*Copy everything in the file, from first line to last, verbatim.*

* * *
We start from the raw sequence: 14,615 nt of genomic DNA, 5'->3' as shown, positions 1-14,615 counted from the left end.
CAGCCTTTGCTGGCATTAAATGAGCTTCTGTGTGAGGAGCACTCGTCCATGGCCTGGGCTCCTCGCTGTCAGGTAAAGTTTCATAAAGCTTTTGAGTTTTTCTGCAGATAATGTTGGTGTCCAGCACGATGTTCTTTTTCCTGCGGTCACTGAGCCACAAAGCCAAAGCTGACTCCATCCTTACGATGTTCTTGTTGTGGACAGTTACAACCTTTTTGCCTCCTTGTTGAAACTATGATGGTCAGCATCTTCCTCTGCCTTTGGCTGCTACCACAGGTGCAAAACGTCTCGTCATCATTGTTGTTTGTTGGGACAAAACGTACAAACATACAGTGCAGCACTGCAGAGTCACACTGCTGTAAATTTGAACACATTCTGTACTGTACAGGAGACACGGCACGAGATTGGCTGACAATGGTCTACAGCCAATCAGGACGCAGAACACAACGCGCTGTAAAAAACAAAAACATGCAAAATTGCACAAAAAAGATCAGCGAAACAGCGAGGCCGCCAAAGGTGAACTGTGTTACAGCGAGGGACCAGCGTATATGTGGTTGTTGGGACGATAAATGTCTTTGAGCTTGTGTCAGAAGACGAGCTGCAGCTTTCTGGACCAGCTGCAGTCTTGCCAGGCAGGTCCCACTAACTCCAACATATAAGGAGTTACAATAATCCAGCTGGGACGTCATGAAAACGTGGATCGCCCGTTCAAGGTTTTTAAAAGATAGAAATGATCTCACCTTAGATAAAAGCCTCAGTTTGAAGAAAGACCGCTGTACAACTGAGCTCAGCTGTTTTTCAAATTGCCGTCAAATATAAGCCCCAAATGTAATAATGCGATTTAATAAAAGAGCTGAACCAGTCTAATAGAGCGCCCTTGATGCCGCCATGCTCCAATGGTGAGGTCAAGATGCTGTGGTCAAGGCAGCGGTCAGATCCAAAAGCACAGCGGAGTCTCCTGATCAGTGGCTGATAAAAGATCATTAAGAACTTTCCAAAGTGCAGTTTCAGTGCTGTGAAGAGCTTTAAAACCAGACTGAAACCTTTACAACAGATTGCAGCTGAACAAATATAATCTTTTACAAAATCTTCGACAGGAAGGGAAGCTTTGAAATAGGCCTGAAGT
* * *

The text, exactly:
We start from the raw sequence: 14,615 nt of genomic DNA, 5'->3' as shown, positions 1-14,615 counted from the left end.
CAGCCTTTGCTGGCATTAAATGAGCTTCTGTGTGAGGAGCACTCGTCCATGGCCTGGGCTCCTCGCTGTCAGGTAAAGTTTCATAAAGCTTTTGAGTTTTTCTGCAGATAATGTTGGTGTCCAGCACGATGTTCTTTTTCCTGCGGTCACTGAGCCACAAAGCCAAAGCTGACTCCATCCTTACGATGTTCTTGTTGTGGACAGTTACAACCTTTTTGCCTCCTTGTTGAAACTATGATGGTCAGCATCTTCCTCTGCCTTTGGCTGCTACCACAGGTGCAAAACGTCTCGTCATCATTGTTGTTTGTTGGGACAAAACGTACAAACATACAGTGCAGCACTGCAGAGTCACACTGCTGTAAATTTGAACACATTCTGTACTGTACAGGAGACACGGCACGAGATTGGCTGACAATGGTCTACAGCCAATCAGGACGCAGAACACAACGCGCTGTAAAAAACAAAAACATGCAAAATTGCACAAAAAAGATCAGCGAAACAGCGAGGCCGCCAAAGGTGAACTGTGTTACAGCGAGGGACCAGCGTATATGTGGTTGTTGGGACGATAAATGTCTTTGAGCTTGTGTCAGAAGACGAGCTGCAGCTTTCTGGACCAGCTGCAGTCTTGCCAGGCAGGTCCCACTAACTCCAACATATAAGGAGTTACAATAATCCAGCTGGGACGTCATGAAAACGTGGATCGCCCGTTCAAGGTTTTTAAAAGATAGAAATGATCTCACCTTAGATAAAAGCCTCAGTTTGAAGAAAGACCGCTGTACAACTGAGCTCAGCTGTTTTTCAAATTGCCGTCAAATATAAGCCCCAAATGTAATAATGCGATTTAATAAAAGAGCTGAACCAGTCTAATAGAGCGCCCTTGATGCCGCCATGCTCCAATGGTGAGGTCAAGATGCTGTGGTCAAGGCAGCGGTCAGATCCAAAAGCACAGCGGAGTCTCCTGATCAGTGGCTGATAAAAGATCATTAAGAACTTTCCAAAGTGCAGTTTCAGTGCTGTGAAGAGCTTTAAAACCAGACTGAAACCTTTACAACAGATTGCAGCTGAACAAATATAATCTTTTACAAAATCTTCGACAGGAAGGGAAGCTTTGAAATAGGCCTGAAGT